If developers choose to use a public Zigbee profile, the security decisions for their applications have already been made for them, since they are predefined in the profile. Chances are that even if a developer intends to build a private profile application, he'll choose the security mode in one of Zigbee's predefined stack profiles.

At this level, developers need to decide on issues such as whether they need to encrypt the data frame's payload, as well as the length of the authentication code (8-, 16- or 64bit) tagged onto the end of the frame. Basic applications may not require authentication and thus, can benefit from a smaller packet payload. These data integrity options let developers make trade-offs between message protection and overhead.

Developers must also decide on whether to apply security at the MAC, network or application layers. If the application needs the strongest security possible, secure it at the application layer. Security implemented here uses a session key that can only be authenticated and decrypted by another device possessing the key. This approach protects against internal and external attacks, but requires more memory to implement.

Security at the MAC and network layers serve essentially the same purpose: to secure single-hop transmissions. The MAC layer inherently mediates access to the shared medium and controls single-hop transmissions between neighboring devices. The Zigbee Alliance added a network-layer security option to add functionality not available at the MAC layer, including the ability to reject data frames if their freshness can't be verified. Both these security layers use a global key that all Zigbee devices on the network share. MAC and network-layer security suit applications that need protection against specific infrastructure attacks, such as a nefarious device maliciously inserted into the network.

Zigbee security also introduces the concept of a "Trust Center," which lets devices into the network, distributes keys and enables end-to-end security between devices. Here, developers must choose between two Trust Center modes based on their application: residential or commercial. Residential mode is lightweight, but doesn't establish keys or scale with the size of the network. Commercial mode establishes and maintains keys and scales well, but at the cost of significantly more memory.

Platform considerations

Zigbee provides a standardized network and application framework upon which developers can build applications without worrying about the intricacies of networking and RF issues. Yet, by itself, Zigbee's standardized framework doesn't ensure easy product development. The market is flush with a diverse vendor mix of components needed to build Zigbee-compatible applications. Consequently, developers must choose between "rolling their own" Zigbee solution from multivendor components or building their applications on an integrated hardware/software platform. Lacking the expertise and inclination to tackle the tough integration effort, most developers will probably opt for the latter approach.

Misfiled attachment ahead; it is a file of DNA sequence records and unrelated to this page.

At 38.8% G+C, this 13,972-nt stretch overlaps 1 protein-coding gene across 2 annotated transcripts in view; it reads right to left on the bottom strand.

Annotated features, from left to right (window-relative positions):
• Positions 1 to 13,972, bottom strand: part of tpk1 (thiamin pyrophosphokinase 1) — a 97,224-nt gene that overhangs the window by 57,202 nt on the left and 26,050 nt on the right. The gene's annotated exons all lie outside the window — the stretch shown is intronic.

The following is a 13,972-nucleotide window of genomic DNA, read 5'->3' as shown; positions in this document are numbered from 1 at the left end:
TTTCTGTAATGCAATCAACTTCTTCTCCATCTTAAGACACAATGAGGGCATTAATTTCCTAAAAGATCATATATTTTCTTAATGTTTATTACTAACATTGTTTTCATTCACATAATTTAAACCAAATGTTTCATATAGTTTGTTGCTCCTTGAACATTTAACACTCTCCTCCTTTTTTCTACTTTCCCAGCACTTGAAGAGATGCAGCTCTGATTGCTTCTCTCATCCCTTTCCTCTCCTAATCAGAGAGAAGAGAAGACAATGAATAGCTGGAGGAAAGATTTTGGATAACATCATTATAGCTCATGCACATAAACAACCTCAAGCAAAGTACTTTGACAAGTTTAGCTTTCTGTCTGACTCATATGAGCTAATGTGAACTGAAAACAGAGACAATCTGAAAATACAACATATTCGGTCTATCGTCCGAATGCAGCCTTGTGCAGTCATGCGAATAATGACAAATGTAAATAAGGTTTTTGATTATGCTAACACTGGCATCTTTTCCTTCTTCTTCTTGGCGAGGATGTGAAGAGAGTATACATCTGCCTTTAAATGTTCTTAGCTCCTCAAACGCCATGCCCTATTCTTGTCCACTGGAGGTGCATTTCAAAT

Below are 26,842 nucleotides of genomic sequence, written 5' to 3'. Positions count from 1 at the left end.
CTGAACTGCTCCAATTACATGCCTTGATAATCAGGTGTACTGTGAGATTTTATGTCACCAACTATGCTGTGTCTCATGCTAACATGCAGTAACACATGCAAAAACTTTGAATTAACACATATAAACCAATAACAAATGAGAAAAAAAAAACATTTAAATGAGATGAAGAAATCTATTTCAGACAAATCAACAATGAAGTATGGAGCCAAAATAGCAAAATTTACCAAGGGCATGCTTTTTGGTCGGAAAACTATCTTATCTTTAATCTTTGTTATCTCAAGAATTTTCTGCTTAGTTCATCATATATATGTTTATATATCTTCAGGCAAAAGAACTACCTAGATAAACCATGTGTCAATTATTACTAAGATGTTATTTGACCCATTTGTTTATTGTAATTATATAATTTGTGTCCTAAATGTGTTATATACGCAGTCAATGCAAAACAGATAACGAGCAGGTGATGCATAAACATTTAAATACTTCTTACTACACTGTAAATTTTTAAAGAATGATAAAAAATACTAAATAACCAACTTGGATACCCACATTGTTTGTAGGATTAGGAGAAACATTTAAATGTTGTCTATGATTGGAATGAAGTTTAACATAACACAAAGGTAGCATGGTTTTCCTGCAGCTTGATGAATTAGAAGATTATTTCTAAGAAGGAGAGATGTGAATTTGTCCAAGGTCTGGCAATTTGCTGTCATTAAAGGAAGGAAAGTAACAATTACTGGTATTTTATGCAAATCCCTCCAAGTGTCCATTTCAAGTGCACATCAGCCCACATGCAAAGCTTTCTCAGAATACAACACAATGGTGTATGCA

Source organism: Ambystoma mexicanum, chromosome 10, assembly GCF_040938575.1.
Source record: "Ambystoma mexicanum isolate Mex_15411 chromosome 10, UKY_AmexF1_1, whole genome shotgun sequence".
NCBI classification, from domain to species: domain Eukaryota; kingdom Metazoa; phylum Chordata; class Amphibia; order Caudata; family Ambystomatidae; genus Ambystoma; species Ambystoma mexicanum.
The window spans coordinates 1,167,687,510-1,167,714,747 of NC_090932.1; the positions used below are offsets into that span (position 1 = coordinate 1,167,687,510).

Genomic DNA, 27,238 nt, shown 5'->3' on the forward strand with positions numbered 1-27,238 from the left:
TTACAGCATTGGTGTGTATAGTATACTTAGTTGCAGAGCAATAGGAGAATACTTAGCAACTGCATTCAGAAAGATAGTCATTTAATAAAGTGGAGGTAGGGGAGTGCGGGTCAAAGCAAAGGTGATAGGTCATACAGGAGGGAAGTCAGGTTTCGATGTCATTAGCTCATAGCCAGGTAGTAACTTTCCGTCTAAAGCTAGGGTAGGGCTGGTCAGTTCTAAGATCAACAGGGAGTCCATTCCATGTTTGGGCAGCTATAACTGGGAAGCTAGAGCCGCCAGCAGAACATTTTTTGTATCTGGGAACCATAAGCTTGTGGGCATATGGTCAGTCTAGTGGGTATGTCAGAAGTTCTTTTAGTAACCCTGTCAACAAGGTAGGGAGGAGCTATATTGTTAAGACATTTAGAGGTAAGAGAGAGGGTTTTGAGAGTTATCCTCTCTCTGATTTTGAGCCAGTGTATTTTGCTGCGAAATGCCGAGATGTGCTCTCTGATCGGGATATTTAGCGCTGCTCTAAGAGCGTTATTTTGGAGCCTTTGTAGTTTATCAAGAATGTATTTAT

The first decision they must make is at the chip and networking software levels. The biggest challenges stem from the complexities and incompatibilities between hardware and network software. Problems found in the development of a new application are rarely confined to just one stack layer. For example, a bug found in the MAC layer of a prototype can rarely be detected and debugged by network-layer providers. Hence, developers must carefully consider the integration depth of their chosen platform.

Developers must also consider the depth of the networking stack. Typically, the deeper the stack, the easier the development effort. A stack that provides everything from the physical network layer to transport layer, all the way up to Zigbee profiles will shield developers from the inner workings of the network, giving them freedom to focus on application development. For example, a Zigbee application built with a mixed-vendor solution would require developers to factor in how their application handled dropped network packets between nodes. This kind of networking complexity would be already accounted for in a single-source, full-stack platform.

Tool choices can also make or break a Zigbee development effort. Developers need to carefully consider the breadth and functionality of their platform's development environment. It's important that the vendor provide a full development kit with multinode wireless semiconductors, networking software, software tools, training and technical support. Also, the tools should be part of an integrated environment with a universal interface, or a collection of standalone tools. Lastly, the development environment should include sufficient tools for debugging.

- Zachary Smith

Chief Software Architect

Ember Corp.